Going weightless might look easy, but in reality it takes a heavy toll on the human body.
"While you may float in space, there are actually some very harmful things that can be happening to you," explains Linda Loerch, manager of the Exercise Countermeasures Project at NASA.
"Good Morning America" anchor Chris Cuomo tested it out for himself today in a gravity-enhancing centrifuge at the National Aerospace Training and Research Center.
In zero-gravity, muscles shrink, which means our most important muscle, the heart, also shrinks.
The flow of blood throughout the body is also compromised. On earth, hearts are constantly fighting gravity to pump blood upwards, but in zero-gravity blood rushes unhindered to the top of the body, creating puffy faces and eyes that sometimes bulge.
A lack of gravity even affects the spine: vertebrae stretch, sometimes painfully, making the human body about two and a half inches taller in orbit.
The immune system also weakens in zero "Gs"
Astronauts have been known to experience recurrences of childhood bouts of the chicken pox on missions.
"We carry some medicine to help with the itching," said Jeff Jones, NASA Flight Surgeon.
Treating any orbital illnesses can be difficult. Studies indicate some drugs, including antibiotics and birth control pills, lose their potency in a weightless environment.
Muscle atrophy is especially accelerated in a low-gravity environment.
"In terms of the strength of their muscles, they're down about 30, maybe 40 percent. Those don't come back for several weeks and the mass of their bones, the mineral in their bone, doesn't come back sometimes for a year, even longer than that," said Jones.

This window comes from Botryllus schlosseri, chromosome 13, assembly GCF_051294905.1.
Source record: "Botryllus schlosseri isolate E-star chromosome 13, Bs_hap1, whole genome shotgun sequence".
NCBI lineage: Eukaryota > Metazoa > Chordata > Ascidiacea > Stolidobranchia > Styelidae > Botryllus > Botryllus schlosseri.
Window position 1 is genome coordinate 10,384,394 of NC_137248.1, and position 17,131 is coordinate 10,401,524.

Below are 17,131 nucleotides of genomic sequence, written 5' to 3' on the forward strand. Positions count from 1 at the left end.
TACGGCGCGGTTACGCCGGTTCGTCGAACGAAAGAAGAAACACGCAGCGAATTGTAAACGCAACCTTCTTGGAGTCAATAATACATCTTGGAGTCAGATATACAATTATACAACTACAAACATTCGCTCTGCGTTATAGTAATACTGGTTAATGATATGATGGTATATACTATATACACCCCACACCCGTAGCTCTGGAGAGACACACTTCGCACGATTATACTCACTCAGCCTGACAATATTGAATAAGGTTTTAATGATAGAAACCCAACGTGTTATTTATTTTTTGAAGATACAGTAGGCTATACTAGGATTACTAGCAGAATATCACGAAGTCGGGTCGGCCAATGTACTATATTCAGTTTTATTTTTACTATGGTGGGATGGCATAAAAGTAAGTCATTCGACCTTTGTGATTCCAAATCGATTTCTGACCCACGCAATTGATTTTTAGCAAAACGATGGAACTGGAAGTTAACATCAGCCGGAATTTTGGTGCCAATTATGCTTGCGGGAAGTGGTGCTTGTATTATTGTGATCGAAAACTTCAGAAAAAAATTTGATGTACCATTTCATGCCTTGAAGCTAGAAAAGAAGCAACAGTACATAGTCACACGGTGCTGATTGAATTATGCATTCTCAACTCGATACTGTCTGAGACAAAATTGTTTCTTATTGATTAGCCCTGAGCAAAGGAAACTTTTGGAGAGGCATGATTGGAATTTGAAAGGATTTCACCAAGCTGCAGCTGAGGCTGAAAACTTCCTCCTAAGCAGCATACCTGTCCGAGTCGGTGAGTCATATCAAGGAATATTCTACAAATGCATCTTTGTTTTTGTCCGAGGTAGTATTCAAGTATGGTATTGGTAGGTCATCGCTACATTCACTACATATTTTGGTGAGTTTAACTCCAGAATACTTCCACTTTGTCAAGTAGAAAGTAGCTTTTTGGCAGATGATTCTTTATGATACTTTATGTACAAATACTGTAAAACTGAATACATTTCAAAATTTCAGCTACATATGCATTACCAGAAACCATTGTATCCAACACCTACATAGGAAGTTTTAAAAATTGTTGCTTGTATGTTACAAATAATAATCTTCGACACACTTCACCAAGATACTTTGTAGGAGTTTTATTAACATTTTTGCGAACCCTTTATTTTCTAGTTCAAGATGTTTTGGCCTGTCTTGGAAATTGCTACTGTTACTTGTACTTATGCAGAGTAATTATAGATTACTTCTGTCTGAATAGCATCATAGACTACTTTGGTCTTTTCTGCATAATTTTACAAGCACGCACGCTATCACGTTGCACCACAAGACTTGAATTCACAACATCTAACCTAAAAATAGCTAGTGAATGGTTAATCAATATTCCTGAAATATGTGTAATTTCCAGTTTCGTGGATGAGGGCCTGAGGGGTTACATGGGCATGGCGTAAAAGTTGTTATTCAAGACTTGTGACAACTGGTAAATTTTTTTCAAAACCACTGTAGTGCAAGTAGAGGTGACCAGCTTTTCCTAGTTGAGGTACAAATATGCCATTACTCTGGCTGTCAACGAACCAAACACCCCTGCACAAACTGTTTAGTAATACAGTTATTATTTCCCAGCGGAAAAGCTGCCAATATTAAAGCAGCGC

So imagine the toll a lengthy trip to Mars — a mission that could last a couple of years— could take on the body.
Ironically, the best way scientists have found to study the effects of space on earth is bed rest. Remaining motionless for months on end has the same effect on the body as living in zero-gravity.
One of the early solutions is "space-er-cizing" on a vertical treadmill. It looks odd, but has been effective in maintaining bone and muscle, moreso than traditional treadmills. The key: it works with zero gravity, not against it.
A centrifuge, which many may remember from the famous scene in the James Bond film "Moonraker" when one was used to try to kill 007, may be another means of counteracting the negative effects of zero-gravity.
In real life, NASA is looking at including one of these rotating devices aboard any ship that would go to Mars. Scientists believe that time spent in a centrifuge, which creates gravity, may counteract the negative effects of weightlessness.